COBE - COsmic Background Explorer
George Smoot and John Mather won the 2006 Nobel prize in physics "for their discovery of the blackbody form and anisotropy of the cosmic microwave background radiation."
This historic discovery was a result of NASA's COBE (Cosmic Background Explorer) satellite mission. Dr. Smoot was the lead scientist of the Differential Microwave Radiometers (DMR) team on COBE. The DMRs were developed to to map the cosmic microwave background radiation precisely. The COBE mission was created to measure the diffuse infrared and cosmic microwave background radiation from the early universe to the limits set by our astrophysical environment.
COBE was launched on November 18, 1989 and carried three instruments: DIRBE (the Diffuse InfraRed Experiment) to search for and measure the cosmic infrared background radiation, DMR (Differential Microwave Radiometers) to map the cosmic microwave background radiation, and FIRAS (Far-InfraRed Absolute Spectrophotometer) to compare the spectrum of the cosmic microwave background radiation with that from a precise blackbody. Read more about COBE.
MAXIPOL was a bolometric balloon-borne experiment designed to measure the E-mode polarization anisotropy of the cosmic microwave background radiation (CMB) on angular scales of 10' to 2°. MAXIPOL was the first CMB experiment to collect data with a polarimeter. The primary data set was collected during a 26 hour turnaround flight that was launched from the National Scientific Ballooning Facility in Ft. Sumner, New Mexico in May 2003. During this flight five regions of the sky were mapped.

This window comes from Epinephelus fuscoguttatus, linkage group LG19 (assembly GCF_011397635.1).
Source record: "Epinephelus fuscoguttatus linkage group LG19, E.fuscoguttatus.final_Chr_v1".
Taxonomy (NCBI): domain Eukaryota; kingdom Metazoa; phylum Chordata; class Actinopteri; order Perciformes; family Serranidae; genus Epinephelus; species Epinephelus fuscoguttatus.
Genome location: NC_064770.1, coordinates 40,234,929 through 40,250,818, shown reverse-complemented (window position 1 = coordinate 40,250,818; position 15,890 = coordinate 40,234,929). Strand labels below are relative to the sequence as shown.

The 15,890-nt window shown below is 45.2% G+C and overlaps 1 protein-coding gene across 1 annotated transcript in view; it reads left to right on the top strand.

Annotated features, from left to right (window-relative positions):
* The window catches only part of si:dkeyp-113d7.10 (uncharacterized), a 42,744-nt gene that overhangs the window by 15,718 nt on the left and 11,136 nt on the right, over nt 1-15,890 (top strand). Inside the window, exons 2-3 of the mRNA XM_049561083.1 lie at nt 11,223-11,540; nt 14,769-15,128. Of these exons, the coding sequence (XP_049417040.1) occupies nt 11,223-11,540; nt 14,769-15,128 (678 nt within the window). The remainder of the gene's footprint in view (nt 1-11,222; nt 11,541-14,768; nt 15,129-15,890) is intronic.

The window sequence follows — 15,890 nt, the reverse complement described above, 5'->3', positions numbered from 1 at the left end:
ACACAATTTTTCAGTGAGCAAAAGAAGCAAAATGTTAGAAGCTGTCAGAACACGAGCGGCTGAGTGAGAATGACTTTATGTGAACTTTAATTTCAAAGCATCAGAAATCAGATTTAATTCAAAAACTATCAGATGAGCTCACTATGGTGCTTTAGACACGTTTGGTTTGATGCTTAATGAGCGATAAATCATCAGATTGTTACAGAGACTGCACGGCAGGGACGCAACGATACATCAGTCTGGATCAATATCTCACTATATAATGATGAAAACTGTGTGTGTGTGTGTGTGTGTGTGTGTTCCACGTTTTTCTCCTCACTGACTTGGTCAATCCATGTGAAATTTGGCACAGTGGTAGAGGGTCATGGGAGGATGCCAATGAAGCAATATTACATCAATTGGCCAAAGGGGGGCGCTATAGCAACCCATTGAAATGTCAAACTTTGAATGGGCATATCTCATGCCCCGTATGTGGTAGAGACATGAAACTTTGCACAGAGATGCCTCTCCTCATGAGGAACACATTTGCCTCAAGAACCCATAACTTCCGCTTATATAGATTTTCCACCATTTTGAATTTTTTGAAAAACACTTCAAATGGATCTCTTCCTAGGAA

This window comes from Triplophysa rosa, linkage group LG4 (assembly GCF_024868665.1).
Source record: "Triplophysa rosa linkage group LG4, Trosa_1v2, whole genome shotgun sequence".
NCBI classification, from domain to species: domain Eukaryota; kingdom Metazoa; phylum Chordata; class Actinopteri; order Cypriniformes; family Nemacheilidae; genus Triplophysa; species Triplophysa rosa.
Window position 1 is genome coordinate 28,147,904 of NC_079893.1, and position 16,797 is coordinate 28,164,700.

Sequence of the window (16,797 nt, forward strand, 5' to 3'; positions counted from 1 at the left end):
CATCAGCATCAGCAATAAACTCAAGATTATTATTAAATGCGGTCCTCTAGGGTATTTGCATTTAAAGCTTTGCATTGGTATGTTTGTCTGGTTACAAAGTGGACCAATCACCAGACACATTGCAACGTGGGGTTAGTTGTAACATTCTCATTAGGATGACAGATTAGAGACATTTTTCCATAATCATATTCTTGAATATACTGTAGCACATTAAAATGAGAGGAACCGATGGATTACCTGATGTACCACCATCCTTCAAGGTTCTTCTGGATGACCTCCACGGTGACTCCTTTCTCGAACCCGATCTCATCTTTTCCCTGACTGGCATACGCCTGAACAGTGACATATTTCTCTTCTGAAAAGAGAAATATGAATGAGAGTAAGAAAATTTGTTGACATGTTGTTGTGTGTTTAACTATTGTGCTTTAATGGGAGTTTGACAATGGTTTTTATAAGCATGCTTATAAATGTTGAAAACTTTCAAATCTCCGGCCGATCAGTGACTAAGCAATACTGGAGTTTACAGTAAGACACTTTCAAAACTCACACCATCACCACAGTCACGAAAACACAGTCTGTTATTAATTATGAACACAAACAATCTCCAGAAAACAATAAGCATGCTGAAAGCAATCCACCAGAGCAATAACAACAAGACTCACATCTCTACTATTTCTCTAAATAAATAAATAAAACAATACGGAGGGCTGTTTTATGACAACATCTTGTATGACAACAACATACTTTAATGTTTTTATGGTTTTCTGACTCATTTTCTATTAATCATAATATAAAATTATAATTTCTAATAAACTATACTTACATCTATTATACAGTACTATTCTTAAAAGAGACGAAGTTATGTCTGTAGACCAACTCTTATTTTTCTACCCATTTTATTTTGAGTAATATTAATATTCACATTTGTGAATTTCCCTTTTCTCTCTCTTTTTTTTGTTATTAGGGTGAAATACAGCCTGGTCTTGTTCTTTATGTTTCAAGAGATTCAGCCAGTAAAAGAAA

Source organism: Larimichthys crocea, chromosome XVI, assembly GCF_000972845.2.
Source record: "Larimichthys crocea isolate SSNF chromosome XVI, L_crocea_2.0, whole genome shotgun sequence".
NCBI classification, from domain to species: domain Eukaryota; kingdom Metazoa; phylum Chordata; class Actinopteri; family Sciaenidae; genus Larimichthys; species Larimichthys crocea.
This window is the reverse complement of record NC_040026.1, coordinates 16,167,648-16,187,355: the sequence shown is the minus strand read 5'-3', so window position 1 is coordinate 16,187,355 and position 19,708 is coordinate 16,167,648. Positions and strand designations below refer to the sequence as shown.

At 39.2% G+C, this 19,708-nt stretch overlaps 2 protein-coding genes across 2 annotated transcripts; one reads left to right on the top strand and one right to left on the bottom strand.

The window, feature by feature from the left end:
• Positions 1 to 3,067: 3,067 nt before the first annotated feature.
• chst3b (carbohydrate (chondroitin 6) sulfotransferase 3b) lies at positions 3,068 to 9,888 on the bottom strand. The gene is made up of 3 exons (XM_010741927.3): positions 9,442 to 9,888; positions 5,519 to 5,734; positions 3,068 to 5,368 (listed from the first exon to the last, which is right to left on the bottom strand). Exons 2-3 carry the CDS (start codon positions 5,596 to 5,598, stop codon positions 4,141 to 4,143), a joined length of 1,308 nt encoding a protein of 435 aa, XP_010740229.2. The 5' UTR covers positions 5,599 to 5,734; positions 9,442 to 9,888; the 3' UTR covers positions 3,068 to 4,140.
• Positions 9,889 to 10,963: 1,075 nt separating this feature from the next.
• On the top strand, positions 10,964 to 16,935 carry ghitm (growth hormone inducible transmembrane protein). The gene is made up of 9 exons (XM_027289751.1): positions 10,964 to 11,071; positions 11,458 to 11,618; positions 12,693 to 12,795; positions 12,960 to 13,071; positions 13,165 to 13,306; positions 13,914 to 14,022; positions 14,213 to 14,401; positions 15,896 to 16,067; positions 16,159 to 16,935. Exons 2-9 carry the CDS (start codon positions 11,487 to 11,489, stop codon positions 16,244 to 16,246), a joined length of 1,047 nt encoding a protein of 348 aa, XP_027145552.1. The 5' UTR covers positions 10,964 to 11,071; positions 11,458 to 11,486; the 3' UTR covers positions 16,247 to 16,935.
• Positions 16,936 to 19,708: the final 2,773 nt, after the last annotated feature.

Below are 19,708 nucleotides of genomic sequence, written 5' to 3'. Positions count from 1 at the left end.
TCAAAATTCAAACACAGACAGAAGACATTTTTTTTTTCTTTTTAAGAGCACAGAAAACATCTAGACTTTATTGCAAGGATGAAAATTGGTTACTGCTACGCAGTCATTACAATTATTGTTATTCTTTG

MAX, MAXIMA, and BOOMERANG were part of the NSF Center for Particle Astrophysics. The purpose of MAX, MAXIMA and BOOMERANG was to measure and eventually map cosmic microwave background (CMB) anisotropies on the sub-degree angular scale level. This is a significantly smaller angular scale than COBE (>7 degrees) observations. Read more about MAXIPOL.